Washington DC: The US House of Representatives controlled by Democrats dealt a blow to President Donald Trump on Monday by rejecting his veto of a $740.5 billion defense policy bill.

If the Senate follows suit as expected in the waning days of Trump’s presidency, it will be the first time one of his vetoes has been surmounted.

The Democratic-controlled House voted 322 to 87 to override Trump's veto of the $740.5 billion defense bill with 109 members of the President's own Republican Party siding with Democrats.

Trump rejected the defense bill last week, saying it failed to limit social media companies he claims were biased against him during his failed reelection campaign. Trump also opposes language that allows for the renaming of military bases that honor Confederate leaders.

Trump has offered a series of rationales for rejecting the defense bill. He urged lawmakers to impose limits on Twitter and other social media companies he claimed are biased against him, as well as to strip out language that allows for the renaming of military bases such as Fort Benning and Fort Hood that honour Confederate leaders. Trump also claimed without evidence that the biggest winner from the defense bill would be China.

A similar motion will be introduced in the Republican-majority Senate, where it will also have to gain two-thirds support to override the President's veto.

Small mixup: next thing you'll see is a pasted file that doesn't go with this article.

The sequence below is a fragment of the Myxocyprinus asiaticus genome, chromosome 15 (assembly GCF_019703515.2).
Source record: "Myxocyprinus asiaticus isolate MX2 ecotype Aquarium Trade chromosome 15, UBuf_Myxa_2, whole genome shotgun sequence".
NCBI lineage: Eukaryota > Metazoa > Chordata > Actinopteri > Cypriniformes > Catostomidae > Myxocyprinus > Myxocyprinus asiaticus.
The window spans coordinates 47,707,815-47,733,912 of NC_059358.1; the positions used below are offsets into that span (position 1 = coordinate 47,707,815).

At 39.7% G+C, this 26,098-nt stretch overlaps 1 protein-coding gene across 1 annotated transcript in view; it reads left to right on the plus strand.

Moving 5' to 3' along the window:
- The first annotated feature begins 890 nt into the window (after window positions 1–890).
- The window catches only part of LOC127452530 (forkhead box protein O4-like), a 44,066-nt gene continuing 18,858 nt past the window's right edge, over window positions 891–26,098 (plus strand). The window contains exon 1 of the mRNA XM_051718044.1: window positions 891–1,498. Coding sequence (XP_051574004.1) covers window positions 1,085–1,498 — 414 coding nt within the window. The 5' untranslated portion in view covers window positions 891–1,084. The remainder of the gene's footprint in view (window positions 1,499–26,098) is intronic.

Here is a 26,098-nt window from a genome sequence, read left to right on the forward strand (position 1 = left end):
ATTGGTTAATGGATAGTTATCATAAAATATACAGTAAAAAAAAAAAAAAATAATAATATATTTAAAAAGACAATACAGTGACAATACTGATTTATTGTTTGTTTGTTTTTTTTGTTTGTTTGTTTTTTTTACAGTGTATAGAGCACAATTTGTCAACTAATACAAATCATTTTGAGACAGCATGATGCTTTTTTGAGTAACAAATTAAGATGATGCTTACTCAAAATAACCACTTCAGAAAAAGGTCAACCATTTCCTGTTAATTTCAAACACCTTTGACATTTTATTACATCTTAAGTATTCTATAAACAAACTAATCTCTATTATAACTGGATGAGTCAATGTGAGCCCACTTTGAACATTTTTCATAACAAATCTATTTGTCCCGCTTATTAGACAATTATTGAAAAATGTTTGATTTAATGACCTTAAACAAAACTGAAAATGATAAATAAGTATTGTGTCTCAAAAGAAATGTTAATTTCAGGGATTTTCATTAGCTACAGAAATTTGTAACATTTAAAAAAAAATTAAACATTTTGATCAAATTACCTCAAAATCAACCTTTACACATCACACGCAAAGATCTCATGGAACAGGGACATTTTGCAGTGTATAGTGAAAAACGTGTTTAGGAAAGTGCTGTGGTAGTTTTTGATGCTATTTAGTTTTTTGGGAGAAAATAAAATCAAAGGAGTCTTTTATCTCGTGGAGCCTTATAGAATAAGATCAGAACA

In a statement released after the vote, Democratic House Speaker Nancy Pelosi slammed Trump's veto as "reckless" and called on the president to "end his eleventh-hour campaign of chaos."

“The President must end his eleventh-hour campaign of chaos, and stop using his final moments in office to obstruct bipartisan and bicameral action to protect our military and defend our security,” House Speaker Nancy Pelosi said in a statement after the vote.

The House vote came a day after Trump caved to pressure from both Republicans and Democrats and reluctantly signed a $900 billion coronavirus relief and stimulus package that he had threatened to veto.

Voting to override Trump’s veto reflects a widening rift between the president and some congressional Republicans, who stood by him through previous conflicts, as his influence ebbs. More GOP lawmakers in recent weeks recognized Joe Biden as the winner of the presidential election, and many of them oppose Trump’s call for larger stimulus payments as part of pandemic relief.

(With inputs from agencies)